Merkel, Andrew Doane, 1884-1954

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Merkel, Andrew Doane, 1884-1954

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Journalist and poet Andrew Doane Merkel was born in New York State in the mid 1880s. He came to Nova Scotia as a boy when his father, Anglican Minister Rev. A. Deb Merkel, took over a parish in Digby. Merkel married Florence (Tully) E. Sutherland from Windsor and had three children: J. Arthur, Peggy, and Mary. Merkel spent most of his adult life in Halifax and is known to have lived on South Park Street.

For almost forty years Merkel worked as a journalist in the Maritimes. He worked for the Philadelphia North American, the Sydney Record, and was news editor of the Saint John Standard from 1908 to 1910. In 1910 he moved to Halifax to become editor of the Halifax Echo where he remained for seven years before moving to Montreal to join the Canadian Press as Maritime News Editor in 1917. He returned to Halifax shortly thereafter, and became Superintendent of Canadian Press’ Atlantic Division from 1919-1946. By the time Merkel retired in 1946 he had covered a range of regional, national, and international stories that included Marconi’s transmission from Cape Breton, the sinking of the Titanic, war, and the first airplane flight in the British Empire. He retired to Port Royal where he purchased a large property adjacent to the Port Royal Habitation; he hoped to establish a radio station and tourist attraction in the area. He returned to Halifax after the death of his wife in the early 1950s and died in Halifax in 1954.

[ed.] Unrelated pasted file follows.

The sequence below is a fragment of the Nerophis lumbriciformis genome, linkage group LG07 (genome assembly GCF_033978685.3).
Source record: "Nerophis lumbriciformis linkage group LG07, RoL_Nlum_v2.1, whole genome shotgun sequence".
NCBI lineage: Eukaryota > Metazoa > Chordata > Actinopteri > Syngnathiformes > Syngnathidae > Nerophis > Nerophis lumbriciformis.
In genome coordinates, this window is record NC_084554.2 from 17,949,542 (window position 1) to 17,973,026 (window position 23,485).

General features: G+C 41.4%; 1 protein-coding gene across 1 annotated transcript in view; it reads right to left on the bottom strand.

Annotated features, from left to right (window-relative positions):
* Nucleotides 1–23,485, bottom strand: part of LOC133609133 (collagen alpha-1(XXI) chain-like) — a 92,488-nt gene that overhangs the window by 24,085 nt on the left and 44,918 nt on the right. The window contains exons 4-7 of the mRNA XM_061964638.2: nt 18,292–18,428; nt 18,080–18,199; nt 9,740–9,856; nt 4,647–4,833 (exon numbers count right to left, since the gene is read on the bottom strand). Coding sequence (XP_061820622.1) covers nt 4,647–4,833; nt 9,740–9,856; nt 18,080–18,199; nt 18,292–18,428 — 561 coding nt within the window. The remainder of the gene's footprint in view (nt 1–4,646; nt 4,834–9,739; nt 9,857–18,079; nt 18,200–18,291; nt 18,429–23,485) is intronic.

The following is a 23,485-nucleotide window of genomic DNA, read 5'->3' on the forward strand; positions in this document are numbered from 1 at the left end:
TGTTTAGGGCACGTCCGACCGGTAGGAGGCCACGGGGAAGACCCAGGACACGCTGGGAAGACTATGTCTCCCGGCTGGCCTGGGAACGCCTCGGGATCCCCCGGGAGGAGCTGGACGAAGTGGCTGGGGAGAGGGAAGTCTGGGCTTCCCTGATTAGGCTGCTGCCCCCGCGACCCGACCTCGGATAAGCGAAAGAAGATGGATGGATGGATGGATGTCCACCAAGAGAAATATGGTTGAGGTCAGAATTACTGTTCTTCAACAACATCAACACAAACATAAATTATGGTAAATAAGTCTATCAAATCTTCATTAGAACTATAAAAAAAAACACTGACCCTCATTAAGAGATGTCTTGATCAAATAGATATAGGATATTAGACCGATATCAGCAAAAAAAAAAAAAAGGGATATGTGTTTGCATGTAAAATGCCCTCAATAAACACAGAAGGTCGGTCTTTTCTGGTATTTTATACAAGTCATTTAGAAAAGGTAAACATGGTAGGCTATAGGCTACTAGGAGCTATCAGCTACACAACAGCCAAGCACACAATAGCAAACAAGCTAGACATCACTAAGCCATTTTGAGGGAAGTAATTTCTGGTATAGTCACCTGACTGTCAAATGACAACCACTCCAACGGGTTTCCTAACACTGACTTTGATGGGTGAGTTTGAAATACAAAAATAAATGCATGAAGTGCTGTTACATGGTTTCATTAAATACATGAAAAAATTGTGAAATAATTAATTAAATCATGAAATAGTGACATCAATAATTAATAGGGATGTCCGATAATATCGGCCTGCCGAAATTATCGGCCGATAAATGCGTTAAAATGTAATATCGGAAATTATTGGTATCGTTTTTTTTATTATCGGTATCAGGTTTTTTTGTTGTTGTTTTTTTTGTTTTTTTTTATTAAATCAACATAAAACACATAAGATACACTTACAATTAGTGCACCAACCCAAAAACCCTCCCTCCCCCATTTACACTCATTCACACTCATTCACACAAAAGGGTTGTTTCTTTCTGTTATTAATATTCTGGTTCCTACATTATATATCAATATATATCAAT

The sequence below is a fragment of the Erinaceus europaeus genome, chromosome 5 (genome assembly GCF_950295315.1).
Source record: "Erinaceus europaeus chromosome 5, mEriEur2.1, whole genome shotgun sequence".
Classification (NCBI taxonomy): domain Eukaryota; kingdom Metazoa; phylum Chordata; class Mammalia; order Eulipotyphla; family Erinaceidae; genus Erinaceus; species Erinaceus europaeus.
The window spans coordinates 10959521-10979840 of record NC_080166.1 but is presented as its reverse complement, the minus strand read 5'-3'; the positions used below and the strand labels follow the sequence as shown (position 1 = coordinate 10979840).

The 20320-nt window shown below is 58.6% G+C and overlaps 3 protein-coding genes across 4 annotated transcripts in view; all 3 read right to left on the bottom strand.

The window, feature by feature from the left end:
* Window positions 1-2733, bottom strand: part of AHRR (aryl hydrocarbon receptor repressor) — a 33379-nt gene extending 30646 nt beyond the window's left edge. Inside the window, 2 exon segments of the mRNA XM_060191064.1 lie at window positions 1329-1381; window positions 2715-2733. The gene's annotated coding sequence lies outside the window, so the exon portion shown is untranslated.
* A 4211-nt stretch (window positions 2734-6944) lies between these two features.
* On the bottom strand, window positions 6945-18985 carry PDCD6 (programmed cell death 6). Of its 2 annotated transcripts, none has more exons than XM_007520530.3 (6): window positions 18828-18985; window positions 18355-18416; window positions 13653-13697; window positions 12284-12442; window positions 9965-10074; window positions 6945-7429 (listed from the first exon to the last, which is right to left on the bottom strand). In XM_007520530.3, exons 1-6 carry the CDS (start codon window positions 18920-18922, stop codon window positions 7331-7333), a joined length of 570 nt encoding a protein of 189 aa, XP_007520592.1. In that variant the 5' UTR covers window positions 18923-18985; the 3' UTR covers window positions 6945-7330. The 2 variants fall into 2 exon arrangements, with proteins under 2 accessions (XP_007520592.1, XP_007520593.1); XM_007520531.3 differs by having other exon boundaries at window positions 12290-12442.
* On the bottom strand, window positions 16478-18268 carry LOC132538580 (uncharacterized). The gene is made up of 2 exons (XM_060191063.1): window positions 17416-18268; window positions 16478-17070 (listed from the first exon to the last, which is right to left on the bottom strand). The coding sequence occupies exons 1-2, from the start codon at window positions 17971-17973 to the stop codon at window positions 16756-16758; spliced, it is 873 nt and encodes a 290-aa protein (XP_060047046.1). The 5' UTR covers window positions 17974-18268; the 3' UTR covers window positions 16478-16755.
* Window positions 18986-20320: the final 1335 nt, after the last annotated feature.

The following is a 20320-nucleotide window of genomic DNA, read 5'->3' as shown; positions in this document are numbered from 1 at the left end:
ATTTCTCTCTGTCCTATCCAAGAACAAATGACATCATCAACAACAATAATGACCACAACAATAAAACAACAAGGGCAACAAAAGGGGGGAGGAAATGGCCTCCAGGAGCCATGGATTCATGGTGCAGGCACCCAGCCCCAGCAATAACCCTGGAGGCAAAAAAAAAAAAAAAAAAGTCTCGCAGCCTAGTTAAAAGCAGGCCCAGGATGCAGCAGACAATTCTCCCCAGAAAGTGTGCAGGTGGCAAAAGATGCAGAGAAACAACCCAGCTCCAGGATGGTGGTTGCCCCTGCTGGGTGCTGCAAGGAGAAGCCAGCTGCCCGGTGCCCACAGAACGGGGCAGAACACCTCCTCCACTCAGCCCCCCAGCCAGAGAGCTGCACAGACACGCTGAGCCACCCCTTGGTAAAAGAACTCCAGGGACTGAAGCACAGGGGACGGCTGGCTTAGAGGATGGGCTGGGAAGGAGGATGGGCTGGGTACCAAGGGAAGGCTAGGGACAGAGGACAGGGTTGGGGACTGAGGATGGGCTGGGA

Merkel was also a poet and avid historian. His first book length poem, The Order of Good Cheer, wasn’t published until 1944 although he completed it in the early 1920s. His second book length poem, Tallahasse, was published the following year. Both works illustrate his interest in Nova Scotian history; The Order of Good Cheer is about Nova Scotia’s first French settlers while Tallahasse is about Halifax during the American civil war. He published two works of non-fiction as well, Letters from the Front (1914), and Bluenose Schooner (1948). Merkel was also a member of the Halifax literary group called The Song Fishermen and often hosted meetings of the group, which included fellow writers such as Charles G.D. Roberts, Charles Bruce, Kenneth Leslie, and Robert Norwood.


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